A South Korean woman wanted in the United States for her alleged involvement in a crime ring that sold drugs and prostitutes in New York City prior to the Super Bowl weekend was in detention after she was arrested at Vancouver's airport, border officials confirmed Wednesday.
The Canada Border Services Agency confirmed officers arrested 44-year-old Kyong Bin (Jackie) Cho at Vancouver's airport this past weekend. She was expected to be deported, though the exact timing of her removal wasn't clear.
News of Cho's arrest comes almost two weeks after U.S. authorities charged 18 people for allegedly running a crime ring that involved selling so-called party packs of cocaine and prostitutes to people coming to New York City for the Super Bowl.
Canada Border Services Agency spokeswoman Amitha Carnadin said in an emailed statement that Cho allegedly fled the U.S. and arrived in Vancouver on Saturday, from Mexico. Officers then confirmed the woman is wanted on a number of felony charges.
Cho appeared before an Immigration and Refugee Board hearing on Tuesday. A board member found the woman "to have been involved for some time in a criminal organization that provided prostitutes and drugs to clients in the United States," said Carnadin in the statement.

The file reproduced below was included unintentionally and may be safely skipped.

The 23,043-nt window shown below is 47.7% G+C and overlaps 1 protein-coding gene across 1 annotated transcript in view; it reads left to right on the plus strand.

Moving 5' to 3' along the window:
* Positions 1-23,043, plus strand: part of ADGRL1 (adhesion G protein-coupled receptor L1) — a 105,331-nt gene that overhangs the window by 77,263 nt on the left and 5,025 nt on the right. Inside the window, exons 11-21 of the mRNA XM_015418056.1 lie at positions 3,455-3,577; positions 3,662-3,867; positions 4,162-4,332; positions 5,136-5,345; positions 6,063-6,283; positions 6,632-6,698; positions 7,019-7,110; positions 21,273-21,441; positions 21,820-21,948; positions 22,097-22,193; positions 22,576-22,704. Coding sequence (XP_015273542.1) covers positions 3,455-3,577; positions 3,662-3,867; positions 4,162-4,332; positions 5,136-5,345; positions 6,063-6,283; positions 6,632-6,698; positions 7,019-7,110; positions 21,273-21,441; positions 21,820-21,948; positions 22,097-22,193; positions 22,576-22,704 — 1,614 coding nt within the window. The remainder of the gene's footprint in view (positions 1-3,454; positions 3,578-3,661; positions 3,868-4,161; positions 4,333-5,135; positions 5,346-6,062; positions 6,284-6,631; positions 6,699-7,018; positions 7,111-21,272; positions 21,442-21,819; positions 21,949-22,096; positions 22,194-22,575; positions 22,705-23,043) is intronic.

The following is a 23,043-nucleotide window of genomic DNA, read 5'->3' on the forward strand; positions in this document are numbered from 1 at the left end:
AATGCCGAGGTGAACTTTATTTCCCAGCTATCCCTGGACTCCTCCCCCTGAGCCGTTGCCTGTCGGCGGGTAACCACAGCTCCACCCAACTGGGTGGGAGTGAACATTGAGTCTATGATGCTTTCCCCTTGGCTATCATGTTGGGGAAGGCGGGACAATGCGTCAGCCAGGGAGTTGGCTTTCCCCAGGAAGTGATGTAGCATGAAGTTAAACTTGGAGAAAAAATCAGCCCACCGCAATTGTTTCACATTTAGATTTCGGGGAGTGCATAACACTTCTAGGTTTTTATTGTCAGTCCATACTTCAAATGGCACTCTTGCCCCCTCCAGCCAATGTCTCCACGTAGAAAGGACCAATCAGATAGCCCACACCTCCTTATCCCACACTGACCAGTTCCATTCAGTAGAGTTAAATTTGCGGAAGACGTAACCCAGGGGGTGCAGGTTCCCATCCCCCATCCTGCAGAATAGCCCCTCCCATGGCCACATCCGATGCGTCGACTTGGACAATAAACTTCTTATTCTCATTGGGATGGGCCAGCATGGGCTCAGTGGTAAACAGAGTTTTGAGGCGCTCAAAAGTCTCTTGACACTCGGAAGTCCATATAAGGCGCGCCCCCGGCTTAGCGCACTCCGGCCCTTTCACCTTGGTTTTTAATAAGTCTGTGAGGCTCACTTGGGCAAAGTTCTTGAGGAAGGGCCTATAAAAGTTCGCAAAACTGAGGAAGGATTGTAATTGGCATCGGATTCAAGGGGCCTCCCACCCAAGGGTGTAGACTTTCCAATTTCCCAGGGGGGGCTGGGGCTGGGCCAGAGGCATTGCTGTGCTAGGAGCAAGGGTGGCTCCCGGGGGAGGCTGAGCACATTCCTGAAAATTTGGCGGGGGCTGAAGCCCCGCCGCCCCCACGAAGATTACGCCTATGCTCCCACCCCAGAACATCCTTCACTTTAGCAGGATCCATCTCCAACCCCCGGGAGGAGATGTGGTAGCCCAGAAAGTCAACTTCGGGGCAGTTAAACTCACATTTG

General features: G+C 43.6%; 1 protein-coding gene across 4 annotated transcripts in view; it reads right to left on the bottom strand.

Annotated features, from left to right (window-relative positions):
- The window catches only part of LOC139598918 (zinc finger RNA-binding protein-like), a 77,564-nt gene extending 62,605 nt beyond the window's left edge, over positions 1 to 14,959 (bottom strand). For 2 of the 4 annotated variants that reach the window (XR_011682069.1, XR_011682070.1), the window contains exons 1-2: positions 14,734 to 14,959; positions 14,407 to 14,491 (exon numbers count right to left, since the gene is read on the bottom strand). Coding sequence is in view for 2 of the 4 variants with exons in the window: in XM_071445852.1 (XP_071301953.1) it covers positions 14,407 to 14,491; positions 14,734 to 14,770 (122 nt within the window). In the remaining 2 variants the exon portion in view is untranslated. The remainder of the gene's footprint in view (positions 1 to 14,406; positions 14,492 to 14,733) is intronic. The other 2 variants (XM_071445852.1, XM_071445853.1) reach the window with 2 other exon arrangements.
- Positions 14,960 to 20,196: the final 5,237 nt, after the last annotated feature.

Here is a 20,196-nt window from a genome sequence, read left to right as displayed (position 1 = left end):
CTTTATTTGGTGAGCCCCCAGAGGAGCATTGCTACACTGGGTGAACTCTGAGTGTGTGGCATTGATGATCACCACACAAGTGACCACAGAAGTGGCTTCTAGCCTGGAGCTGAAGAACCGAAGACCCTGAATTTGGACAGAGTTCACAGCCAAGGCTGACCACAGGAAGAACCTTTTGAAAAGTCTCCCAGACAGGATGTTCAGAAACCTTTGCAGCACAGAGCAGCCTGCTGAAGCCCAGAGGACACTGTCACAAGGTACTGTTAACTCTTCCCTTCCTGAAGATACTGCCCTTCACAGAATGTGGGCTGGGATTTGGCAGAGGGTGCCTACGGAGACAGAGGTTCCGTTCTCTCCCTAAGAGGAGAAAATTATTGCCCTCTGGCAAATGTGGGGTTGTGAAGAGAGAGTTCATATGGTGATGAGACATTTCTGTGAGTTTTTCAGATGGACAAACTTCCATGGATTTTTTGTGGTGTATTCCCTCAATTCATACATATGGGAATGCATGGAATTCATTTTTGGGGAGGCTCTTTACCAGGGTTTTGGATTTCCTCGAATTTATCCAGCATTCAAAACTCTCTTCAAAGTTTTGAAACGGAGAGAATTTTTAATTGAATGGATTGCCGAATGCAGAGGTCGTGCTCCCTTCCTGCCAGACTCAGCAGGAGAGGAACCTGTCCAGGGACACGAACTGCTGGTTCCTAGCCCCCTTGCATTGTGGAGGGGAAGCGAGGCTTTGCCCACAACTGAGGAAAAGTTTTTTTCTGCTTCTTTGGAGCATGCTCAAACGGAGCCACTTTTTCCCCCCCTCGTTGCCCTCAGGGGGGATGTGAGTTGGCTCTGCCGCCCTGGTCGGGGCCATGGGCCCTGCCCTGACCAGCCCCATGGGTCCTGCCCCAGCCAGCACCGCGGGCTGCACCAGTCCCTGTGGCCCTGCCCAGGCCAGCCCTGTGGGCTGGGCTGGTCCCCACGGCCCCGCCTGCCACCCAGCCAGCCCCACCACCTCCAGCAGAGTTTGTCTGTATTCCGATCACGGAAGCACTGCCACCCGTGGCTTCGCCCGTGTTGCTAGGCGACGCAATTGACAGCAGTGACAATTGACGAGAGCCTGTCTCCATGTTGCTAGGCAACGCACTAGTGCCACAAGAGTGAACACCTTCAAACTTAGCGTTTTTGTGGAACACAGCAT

"These allegations were not disputed by Cho and as a result, the member found her to be inadmissible to Canada," the email said. "She was issued a deportation order."
Suspect considered a flight risk
Immigration and Refugee Board spokeswoman Melissa Anderson said the board considered Cho a flight risk and has ordered her to remain in custody until she is removed from the country.
New York Attorney General Eric Schneiderman announced the police bust on Jan. 30.
At the time, he said in a news release that the charges against 18 people were the result of an 11-month undercover investigation. The charges include conspiracy, narcotics sales, promoting prostitution and money laundering.
Schneiderman said the crime ring allegedly made millions of dollars selling drugs and sex to wealthy out-of-towners coming to New York for the Super Bowl, which was played in neighbouring New Jersey.
The group is accused of laundering the proceeds through stores such as a clothing wholesaler, a wig wholesaler, a limousine service and a beauty supply wholesaler, Schneiderman said.
Schneiderman said the criminal activity was based in Manhattan, but spanned across Brooklyn, Long Island, Queens and into several other states.
Police alleged the crime ring advertised its business through the Internet, television and text messages. Code words for cocaine such as "party," "jewelry" and "soo jae bi," the name of a Korean noodle and vegetable soup, were used.
The attorney general's Jan. 30 news release alleged the group sold packages that involved having prostitutes bring along cocaine.
"It was common practice for this ring to supply the johns with large quantities of drugs brought by one prostitute, and then once the john was impaired by the drugs, the ring would flood the room with additional prostitutes and repeatedly charge the john's credit card, at times charging upward of (US)$10,000 for one night," the news release said.
"Through its various front businesses, the ring would charge credit cards for legitimate goods and services that were not actually provided in order to disguise the fact that customers were actually paying for cocaine and sex."
More than half of the 18 people charged have been arrested.